Indians of North America Series: The Cherokee. Edited film documents the history of the Cherokee American Indians since the arrival of European settlers in North America. Emphasis is placed on the Cherokee language, literacy and education, effects of settlers on Cherokee culture and lifeways, life on the reservation, and conflicts with the Unites States government over land rights. Film follows the fissioning of the factions of Cherokee tribes into the western Cherokees of Oklahoma and the eastern Cherokees of North Carolina and Georgia until their ultimate unification and creation of the Cherokee Nation in 1839. Featured is Secoya, the inventor of the Cherokee written language which was disseminated throughout the tribe, insuring the literacy of most Cherokees within one generation. This began a tradition of education and literacy which would later establish the Cherokees as the first tribe to write a tribal newspaper, "The Cherokee Phoenix," and to establish two high schools in 1851, one of which was for women. Film addresses the impact of government land policies such as the 1887 Dawes Act, allotting land to individuals rather than to the tribe; the 1830 Indian Removal Act, forcing Indians to relocate and resettle on land west of the Mississippi, including the forced migration known as the Trail of Tears. Footage sequences include: Cherokee council houses; open plazas for social, political and religious events; homes made from a framework of wooden beams sealed with mud plaster; black and white government films recruiting Indian laborors to the city; interviews with Cherokee elders and youths.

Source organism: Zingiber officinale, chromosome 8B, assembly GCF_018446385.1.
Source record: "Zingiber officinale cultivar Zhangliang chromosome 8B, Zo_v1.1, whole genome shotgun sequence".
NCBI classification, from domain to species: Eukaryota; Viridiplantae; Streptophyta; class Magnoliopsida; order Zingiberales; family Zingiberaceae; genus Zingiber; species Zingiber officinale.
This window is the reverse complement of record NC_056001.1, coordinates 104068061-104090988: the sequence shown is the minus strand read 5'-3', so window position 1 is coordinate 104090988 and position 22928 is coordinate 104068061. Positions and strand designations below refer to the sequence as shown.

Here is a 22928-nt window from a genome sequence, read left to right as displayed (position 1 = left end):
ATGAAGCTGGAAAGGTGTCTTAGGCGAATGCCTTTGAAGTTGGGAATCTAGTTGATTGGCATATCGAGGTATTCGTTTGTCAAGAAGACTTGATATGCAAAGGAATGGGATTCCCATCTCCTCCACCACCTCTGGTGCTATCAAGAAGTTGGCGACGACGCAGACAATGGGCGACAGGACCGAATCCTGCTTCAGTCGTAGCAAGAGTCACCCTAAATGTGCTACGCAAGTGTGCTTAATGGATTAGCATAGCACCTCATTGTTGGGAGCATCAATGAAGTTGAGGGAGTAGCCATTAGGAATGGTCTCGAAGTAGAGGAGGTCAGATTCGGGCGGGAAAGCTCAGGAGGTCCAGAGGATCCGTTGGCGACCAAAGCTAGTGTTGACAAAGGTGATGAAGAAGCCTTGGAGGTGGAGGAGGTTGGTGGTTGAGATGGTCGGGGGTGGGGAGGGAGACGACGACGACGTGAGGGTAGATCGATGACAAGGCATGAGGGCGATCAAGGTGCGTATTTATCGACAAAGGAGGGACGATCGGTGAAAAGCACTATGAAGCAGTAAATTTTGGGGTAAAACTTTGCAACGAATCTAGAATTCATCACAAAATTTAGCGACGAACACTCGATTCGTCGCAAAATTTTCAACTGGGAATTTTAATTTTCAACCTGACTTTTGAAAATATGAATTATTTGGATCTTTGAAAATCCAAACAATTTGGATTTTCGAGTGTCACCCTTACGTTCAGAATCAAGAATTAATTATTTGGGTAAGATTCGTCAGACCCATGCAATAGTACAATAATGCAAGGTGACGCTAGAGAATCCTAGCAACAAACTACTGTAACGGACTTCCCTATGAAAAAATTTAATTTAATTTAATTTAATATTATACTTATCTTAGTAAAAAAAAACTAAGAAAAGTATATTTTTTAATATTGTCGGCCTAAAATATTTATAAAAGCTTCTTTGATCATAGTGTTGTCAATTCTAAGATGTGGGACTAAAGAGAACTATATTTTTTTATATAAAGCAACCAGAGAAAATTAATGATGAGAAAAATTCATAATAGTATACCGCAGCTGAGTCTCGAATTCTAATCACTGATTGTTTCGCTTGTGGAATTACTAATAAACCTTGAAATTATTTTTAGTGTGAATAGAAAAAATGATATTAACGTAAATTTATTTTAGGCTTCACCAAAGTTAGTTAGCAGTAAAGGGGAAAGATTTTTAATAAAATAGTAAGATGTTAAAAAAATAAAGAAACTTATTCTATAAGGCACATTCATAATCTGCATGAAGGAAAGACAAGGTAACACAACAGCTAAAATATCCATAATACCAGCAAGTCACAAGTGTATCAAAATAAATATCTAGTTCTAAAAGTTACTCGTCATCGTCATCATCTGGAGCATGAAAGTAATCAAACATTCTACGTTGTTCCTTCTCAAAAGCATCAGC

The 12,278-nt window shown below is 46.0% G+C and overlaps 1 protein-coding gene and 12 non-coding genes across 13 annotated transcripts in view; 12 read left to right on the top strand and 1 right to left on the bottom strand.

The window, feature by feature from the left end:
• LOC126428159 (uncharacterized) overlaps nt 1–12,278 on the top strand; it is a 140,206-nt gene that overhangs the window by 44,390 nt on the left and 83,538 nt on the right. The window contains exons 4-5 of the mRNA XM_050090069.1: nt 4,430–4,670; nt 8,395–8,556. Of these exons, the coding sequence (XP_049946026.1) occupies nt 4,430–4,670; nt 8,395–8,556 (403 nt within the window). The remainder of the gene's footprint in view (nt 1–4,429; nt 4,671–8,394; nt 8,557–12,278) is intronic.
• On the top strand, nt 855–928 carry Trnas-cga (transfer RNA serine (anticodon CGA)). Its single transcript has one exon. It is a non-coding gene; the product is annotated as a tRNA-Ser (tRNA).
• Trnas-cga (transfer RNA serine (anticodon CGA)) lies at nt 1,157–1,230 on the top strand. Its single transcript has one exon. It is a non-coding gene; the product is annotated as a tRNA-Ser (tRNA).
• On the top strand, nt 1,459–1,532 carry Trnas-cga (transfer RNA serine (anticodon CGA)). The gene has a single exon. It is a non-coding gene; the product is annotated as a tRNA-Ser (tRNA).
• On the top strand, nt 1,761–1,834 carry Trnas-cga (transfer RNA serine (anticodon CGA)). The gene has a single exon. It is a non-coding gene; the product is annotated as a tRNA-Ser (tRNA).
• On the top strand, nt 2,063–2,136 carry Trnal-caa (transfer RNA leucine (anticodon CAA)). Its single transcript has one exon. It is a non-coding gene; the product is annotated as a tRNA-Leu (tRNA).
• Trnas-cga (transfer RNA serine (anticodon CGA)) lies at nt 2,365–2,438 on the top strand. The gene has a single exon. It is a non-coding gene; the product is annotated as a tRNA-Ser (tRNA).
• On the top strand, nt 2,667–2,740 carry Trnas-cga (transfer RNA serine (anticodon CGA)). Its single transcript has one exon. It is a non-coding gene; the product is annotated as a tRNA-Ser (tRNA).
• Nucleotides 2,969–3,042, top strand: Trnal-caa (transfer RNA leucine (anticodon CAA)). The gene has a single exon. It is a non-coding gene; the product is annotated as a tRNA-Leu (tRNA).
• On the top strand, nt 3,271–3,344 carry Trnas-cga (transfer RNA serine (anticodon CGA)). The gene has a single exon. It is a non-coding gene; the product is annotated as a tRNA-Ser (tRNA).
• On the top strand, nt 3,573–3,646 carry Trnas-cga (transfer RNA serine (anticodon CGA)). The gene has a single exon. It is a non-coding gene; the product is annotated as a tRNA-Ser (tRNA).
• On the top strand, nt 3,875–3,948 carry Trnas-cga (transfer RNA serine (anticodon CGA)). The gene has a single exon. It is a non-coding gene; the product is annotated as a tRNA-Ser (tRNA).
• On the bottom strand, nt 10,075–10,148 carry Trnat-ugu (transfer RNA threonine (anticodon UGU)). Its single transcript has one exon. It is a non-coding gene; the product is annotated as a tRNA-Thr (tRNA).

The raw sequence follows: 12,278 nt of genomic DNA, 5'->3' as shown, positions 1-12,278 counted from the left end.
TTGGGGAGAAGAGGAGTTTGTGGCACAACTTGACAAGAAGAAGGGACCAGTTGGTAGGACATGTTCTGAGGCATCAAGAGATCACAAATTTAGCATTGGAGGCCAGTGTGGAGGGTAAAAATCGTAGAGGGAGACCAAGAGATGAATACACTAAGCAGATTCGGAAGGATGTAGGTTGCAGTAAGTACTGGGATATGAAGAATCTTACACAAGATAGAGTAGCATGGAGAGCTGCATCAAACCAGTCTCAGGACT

Human Studies Film Archives, Smithsonian Museum Support Center, Suitland, MD